Colour, texture, line and light                                             Back

I have been intensely aware of colour since childhood. It is a foundation aspect of my work. I started incorporating elements of the earth palette in 2001. Prior to that, I used high key colours almost exclusively. I have found that earth colours have added body and depth to my work in a way that Iím very pleased with.

Another major aspect of my work is the use of interference or pearlescent pigments. Again, something I responded to in childhood and incorporated into my paintings not long after I left art school. By 1999 they had become a major part of each painting and I now consider it almost a hallmark.

I work in translucent layers, built up - light on dark, dark on light, light on light etc to create a complex "symphony" of texture, line and colour. I aim for something that is harmomious and beautiful coupled with a strong compositional tension. My paintings can appear straightforward but on closer or repeated observation, details emerge that may have been missed on first sight.

The interplay of lines and of the various qualities of line is also important and can make or break a work.

In the past year I have increasingly been experimenting with texture in my paintings as a way of enhancing my use of reflective pigments and to create interest for the eye.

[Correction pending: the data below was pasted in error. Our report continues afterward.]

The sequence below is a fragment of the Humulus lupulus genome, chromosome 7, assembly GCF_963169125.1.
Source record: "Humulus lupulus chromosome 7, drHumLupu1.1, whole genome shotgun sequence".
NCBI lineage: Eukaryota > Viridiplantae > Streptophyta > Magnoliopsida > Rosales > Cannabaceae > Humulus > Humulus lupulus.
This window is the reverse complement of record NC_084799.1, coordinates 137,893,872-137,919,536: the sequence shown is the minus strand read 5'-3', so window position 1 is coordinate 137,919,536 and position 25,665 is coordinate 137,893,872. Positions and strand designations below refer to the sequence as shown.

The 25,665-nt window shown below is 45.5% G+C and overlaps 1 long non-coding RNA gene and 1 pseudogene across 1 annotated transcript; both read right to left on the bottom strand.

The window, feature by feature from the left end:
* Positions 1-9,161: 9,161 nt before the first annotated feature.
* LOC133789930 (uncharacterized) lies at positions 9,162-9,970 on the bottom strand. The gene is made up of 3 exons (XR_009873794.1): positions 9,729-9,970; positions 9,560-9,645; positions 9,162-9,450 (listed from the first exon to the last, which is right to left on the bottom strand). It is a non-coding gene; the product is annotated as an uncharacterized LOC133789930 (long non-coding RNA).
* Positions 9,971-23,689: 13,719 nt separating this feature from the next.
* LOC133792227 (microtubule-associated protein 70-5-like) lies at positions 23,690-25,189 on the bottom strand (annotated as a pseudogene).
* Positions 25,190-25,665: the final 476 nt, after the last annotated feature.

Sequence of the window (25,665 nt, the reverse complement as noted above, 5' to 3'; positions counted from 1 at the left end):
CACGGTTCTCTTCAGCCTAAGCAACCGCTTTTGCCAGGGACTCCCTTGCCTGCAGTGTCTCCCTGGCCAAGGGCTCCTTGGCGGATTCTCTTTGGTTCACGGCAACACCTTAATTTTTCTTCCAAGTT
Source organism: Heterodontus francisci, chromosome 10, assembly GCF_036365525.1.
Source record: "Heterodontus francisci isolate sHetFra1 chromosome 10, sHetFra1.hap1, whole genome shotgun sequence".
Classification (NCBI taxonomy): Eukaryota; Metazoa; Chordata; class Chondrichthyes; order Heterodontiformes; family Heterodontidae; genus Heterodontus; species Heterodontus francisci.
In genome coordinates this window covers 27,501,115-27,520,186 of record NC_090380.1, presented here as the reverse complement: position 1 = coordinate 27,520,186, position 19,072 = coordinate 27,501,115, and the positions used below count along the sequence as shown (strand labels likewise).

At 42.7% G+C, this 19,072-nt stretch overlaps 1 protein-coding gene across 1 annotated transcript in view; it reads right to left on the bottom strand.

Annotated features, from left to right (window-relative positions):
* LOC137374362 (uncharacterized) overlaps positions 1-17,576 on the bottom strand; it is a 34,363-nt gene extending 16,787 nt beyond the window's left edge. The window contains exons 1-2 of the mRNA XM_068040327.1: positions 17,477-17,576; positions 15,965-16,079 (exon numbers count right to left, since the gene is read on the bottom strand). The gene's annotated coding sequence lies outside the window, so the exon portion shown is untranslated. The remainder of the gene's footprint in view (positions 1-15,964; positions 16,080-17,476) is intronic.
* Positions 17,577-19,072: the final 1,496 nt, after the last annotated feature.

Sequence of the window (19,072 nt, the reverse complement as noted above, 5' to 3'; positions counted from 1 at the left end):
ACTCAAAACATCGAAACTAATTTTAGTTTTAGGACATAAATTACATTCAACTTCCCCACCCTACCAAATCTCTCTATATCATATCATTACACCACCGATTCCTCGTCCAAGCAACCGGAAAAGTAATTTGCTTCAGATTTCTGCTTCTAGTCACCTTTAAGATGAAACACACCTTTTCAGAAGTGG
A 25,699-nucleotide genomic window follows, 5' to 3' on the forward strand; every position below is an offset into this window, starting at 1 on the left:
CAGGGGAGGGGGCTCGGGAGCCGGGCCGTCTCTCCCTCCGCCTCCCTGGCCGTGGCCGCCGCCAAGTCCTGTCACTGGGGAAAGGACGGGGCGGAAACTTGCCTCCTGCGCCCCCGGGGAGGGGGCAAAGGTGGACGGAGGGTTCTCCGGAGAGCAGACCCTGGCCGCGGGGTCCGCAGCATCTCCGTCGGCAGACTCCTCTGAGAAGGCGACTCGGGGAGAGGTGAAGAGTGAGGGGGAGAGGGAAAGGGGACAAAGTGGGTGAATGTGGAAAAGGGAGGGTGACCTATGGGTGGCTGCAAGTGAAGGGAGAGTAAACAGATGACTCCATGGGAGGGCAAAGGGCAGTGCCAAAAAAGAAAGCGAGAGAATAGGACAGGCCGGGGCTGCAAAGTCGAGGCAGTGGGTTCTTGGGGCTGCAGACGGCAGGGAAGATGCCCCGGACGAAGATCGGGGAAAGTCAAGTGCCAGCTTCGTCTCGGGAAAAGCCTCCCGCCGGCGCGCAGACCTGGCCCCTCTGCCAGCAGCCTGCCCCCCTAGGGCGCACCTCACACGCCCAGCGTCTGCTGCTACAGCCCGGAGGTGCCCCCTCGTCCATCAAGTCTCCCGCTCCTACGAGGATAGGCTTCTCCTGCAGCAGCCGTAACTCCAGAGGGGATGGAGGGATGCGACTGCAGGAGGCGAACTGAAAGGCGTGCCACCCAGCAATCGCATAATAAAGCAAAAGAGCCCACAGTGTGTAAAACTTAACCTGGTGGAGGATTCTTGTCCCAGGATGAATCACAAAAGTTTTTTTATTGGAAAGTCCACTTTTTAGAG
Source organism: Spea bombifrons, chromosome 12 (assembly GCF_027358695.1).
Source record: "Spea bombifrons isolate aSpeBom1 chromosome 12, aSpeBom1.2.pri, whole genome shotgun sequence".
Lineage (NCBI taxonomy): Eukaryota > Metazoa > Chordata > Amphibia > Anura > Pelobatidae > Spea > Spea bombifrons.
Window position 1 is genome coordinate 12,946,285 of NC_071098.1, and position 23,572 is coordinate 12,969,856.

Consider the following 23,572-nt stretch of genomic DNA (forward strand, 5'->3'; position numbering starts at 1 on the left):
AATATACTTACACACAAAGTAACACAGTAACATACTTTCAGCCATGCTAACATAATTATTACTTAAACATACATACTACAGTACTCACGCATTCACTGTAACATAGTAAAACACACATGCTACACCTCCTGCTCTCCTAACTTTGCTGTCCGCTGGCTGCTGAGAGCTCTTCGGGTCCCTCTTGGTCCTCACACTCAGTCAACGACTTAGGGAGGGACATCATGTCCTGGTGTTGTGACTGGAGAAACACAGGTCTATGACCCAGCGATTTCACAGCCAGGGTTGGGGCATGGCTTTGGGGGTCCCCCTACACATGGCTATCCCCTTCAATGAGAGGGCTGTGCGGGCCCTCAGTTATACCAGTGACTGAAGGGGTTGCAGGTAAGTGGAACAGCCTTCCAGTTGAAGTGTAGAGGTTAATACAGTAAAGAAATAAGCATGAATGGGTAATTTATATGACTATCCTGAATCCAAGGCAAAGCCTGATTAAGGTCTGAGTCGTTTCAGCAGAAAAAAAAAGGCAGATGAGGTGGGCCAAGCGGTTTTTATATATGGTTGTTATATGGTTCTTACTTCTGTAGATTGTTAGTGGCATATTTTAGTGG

Light has a special role in my work as a result of my use of pearlescent pigments. Light is both reflected and absorbed. My work looks different, sometimes like a completely different painting, depending on what time of day it is, where is it in relation to the source of light, where the viewer is standing in relation to it. This makes it very difficult, nay impossible, to accurately photograph my work. They work best where there is ample natural light.

For the act of looking at a painting is essentially a visual experience with an undercurrent of sub conscious reactions. These reactions may have come and gone without rising to the conscious level when a person walks past a painting in a gallery. My aim is to hold the eye and draw the mind after it, cause the viewer to think. Then the imagination takes over and landscapes emerge where they werenít intended or any number of associations that are unique to the viewer.

That, for me is success.

9/2005